for the job.
Yours sincerely

Frances Slimwaist

If you have filled in an application form you do not need to send a CV because all the relevant
information should be on your form.

Letter of application
If you are responding to a job advertisement you may be asked to write a letter of application.
This is the letter which lists all your work experience and qualifications and should also
explain why you want the job.
Structure:
Greeting
Dear .......... ,
Introduction
Begin your letter by telling the reader where you saw the advertisement:
I am writing to apply for the post of Fashion Shop Manager advertised in
the 'News Shopper' of 14 February 2002.

Main body
(2nd paragraph) You would then go on to list your experience and relevant qualifications:
I have worked in the retail industry for a total of ten years, first as a sales
assistant in a department store and for the last three years as a Section
Head and Deputy Manager at Jones the Bootmaker.

(3rd paragraph) You might then go on to mention the particular abilities and skills that you
have:
I believe I have all the skills, knowledge and expertise that you are looking
for. I have lots of retail initiative, can schedule and prioritise tasks and can
work to strict deadlines. I also work particularly well with people and would
enjoy leading the team and working with clients and customers.

(4th paragraph) Say why you are particularly interested in this job:
I am applying for this position as I am looking to progress from junior to
senior management. I have always been interested in the latest fashion
trends and developments and I believe your organisation is a well-run
quality fashion business. I would very much like to work for your company.

Final paragraph
(Final line)You might then close the letter with the following formula.
I look forward to hearing from you and hope that you will be able to invite
me for an interview.

(Closing) Close the letter


Yours faithfully
Your sincerely
http://www.bbc.co.uk/worldservice/learningenglish/grammar/learnit/learnitv176.shtml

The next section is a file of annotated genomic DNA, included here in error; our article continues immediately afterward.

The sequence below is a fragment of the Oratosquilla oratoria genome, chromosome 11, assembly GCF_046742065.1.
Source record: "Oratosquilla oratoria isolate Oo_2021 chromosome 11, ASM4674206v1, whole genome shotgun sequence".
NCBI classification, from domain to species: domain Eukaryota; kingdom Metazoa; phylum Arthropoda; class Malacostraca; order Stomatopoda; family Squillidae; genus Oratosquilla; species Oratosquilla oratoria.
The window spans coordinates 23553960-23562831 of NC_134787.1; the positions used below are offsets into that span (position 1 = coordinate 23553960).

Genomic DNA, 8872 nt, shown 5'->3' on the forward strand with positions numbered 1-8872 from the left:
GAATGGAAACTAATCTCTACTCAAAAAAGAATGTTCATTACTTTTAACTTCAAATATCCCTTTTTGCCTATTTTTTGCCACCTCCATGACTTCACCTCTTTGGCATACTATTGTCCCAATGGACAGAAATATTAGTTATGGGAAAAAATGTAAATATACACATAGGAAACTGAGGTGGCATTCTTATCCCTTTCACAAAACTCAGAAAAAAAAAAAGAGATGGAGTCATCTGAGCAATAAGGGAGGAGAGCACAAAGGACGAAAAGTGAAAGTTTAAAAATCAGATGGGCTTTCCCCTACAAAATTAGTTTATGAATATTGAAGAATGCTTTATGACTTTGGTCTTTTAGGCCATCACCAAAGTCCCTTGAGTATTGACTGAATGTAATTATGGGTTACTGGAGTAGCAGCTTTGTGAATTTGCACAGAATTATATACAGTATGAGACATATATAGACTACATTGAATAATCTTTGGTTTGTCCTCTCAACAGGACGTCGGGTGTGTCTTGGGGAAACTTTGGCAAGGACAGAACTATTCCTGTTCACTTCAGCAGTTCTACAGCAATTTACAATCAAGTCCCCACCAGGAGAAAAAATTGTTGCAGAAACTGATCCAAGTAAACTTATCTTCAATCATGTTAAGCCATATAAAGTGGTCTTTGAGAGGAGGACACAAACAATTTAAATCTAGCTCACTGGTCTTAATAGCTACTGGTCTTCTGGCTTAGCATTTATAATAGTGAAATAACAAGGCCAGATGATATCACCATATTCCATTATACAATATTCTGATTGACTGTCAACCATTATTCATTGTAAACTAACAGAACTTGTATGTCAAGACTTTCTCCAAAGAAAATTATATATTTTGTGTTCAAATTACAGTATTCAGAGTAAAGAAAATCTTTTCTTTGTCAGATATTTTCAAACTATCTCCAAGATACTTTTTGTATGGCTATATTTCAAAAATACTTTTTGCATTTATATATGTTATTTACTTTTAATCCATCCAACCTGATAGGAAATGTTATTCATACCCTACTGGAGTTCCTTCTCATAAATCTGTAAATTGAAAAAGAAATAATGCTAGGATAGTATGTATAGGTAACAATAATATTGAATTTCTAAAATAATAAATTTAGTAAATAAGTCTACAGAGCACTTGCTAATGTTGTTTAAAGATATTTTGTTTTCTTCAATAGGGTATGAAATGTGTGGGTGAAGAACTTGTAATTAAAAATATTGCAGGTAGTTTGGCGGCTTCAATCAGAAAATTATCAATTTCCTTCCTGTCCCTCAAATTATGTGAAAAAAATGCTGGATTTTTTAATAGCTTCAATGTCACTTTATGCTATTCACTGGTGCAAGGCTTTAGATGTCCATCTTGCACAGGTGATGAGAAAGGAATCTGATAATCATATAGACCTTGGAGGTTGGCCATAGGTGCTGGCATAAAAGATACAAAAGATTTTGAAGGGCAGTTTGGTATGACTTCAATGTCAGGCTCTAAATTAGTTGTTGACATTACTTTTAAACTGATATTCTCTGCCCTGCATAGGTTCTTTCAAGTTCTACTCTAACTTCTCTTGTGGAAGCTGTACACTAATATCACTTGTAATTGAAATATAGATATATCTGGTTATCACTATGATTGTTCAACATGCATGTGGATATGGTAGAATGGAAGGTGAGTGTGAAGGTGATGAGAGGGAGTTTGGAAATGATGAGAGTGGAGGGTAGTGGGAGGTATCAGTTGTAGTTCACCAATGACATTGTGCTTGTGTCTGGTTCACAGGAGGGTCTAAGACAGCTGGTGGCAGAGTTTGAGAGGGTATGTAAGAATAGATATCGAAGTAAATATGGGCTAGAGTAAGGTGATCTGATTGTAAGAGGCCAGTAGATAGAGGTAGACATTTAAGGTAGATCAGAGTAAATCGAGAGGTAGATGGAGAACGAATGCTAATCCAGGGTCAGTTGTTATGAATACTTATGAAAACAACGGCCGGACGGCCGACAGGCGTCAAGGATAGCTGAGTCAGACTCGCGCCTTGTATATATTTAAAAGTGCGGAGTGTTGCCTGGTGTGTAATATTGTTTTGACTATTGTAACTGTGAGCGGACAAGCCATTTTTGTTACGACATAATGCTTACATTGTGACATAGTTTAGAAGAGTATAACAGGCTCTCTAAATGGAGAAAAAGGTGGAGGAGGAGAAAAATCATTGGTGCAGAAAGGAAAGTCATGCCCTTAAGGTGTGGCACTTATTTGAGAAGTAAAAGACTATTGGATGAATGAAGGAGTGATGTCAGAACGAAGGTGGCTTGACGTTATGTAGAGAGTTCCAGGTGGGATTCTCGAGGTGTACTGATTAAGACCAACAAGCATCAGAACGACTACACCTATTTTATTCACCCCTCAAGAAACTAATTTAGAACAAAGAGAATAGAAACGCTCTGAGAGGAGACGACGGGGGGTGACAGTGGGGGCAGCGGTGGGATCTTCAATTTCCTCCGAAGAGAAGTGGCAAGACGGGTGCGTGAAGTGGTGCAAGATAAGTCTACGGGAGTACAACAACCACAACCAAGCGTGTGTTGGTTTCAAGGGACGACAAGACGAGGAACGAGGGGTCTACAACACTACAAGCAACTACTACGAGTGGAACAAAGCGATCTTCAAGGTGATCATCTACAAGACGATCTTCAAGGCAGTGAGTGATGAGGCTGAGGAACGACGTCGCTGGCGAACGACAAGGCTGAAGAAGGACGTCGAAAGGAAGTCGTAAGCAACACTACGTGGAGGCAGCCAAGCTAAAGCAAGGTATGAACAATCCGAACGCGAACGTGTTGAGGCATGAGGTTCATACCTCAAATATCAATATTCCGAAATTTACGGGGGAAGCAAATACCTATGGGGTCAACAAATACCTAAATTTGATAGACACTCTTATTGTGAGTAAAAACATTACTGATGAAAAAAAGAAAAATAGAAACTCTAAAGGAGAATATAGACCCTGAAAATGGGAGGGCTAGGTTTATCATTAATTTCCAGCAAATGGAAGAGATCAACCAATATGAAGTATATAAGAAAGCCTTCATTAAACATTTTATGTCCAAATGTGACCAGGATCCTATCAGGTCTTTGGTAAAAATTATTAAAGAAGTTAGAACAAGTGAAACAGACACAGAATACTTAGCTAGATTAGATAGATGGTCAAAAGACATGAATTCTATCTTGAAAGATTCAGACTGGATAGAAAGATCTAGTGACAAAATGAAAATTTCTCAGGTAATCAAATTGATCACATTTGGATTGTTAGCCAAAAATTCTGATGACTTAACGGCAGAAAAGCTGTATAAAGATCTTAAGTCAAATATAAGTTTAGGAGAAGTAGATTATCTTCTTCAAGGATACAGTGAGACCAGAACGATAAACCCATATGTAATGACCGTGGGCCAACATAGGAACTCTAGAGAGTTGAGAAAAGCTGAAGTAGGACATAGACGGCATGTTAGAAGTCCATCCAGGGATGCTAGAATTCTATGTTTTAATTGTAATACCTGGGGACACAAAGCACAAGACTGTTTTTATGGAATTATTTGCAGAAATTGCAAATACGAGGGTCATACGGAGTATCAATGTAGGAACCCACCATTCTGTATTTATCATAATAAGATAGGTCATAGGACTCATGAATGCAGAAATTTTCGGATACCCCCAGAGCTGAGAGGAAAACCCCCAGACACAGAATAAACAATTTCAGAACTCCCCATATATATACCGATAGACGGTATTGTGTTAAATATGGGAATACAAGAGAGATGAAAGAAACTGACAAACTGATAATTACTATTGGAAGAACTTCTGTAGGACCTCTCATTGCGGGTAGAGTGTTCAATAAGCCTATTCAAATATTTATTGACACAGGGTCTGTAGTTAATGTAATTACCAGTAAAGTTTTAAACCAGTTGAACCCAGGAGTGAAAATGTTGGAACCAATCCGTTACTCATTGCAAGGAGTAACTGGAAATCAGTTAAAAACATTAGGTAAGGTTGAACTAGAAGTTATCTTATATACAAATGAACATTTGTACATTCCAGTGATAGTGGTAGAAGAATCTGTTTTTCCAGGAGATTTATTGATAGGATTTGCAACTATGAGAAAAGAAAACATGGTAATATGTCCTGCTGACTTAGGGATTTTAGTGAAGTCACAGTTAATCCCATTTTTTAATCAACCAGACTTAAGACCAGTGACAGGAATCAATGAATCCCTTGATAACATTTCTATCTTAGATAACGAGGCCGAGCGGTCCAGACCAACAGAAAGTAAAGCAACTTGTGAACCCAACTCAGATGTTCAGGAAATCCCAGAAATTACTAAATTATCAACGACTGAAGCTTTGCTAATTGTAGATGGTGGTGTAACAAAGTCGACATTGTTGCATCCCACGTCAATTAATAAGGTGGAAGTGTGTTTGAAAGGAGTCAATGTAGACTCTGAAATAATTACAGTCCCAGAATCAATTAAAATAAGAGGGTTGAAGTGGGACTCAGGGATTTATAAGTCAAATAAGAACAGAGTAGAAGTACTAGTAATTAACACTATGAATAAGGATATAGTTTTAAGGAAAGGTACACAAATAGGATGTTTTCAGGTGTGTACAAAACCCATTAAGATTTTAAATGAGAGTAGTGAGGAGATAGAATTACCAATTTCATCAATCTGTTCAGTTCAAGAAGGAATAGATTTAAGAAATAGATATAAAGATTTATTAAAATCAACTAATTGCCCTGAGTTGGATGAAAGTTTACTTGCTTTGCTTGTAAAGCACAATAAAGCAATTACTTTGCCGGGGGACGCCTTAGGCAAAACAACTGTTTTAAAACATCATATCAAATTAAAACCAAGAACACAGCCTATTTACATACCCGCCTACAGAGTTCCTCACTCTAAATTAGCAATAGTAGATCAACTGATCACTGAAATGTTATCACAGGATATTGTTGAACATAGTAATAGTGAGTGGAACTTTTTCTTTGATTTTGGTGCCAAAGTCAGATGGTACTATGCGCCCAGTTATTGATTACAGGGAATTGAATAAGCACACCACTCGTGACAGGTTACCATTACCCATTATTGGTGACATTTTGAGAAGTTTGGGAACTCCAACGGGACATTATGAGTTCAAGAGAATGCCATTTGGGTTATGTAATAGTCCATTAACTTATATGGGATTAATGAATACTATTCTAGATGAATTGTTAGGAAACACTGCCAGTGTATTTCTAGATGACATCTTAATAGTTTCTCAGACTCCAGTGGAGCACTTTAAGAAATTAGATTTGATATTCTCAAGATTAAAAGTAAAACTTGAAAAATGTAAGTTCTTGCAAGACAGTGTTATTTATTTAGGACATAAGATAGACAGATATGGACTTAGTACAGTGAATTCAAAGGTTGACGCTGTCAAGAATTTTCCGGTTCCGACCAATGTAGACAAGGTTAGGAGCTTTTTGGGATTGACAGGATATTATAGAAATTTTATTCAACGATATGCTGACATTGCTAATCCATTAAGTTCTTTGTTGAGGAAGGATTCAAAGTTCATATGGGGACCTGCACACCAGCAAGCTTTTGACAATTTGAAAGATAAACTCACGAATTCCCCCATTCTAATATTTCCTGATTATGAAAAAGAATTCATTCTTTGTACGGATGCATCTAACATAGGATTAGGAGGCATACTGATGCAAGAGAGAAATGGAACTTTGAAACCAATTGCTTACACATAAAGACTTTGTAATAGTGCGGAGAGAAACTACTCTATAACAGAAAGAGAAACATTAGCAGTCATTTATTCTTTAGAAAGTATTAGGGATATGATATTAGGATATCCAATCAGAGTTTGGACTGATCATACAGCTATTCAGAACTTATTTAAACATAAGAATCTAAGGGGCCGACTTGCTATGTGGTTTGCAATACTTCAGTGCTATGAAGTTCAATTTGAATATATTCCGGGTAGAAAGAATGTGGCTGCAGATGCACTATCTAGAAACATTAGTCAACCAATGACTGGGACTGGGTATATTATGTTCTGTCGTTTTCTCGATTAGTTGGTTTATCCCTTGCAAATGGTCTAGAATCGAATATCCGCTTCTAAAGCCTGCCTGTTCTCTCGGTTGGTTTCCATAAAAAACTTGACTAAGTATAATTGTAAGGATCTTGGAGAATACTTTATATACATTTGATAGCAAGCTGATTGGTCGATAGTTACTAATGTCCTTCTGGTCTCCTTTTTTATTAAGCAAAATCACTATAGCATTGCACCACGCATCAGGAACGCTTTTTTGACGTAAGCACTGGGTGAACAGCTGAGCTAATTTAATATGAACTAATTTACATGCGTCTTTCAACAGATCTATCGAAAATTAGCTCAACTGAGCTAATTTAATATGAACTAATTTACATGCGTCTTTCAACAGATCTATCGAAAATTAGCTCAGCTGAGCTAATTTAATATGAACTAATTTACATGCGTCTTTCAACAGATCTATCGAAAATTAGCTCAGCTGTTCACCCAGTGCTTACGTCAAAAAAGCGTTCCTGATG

FCE & CAE- Writing


Cohesion and avoiding repetition
http://www.dcielts.com/ielts-writing/cohesion-and-avoiding-repetition/

This lesson shows you different ways you can improve the cohesion of your writing
and avoiding repetition killing two birds with one stone. These are extremely
important skills to master and the good news is that much of the language you
need here is simple language. Simple is very often best.

See how it works


This paragraph is a model of how you should write your sentences and paragraphs
so that they are cohesive and avoid repetition. As you read it, you should see there
are different ways I link my sentences together. Most of techniques have something
in common in that I use a word in every sentence that links back to something that
has come earlier. What this means is that the readers finds it easier to follow my
argument, because as they read they can make the connections between my
sentences. This is cohesion. You might also notice that I tend not to repeat words
very often, but that I do choose words with a similar meaning which is also
something you should aim to do. There areseveral different ways I achieve this.
Perhaps the most important one is by the use of pronouns which are among the
most common words in English. Although you should also not forget about using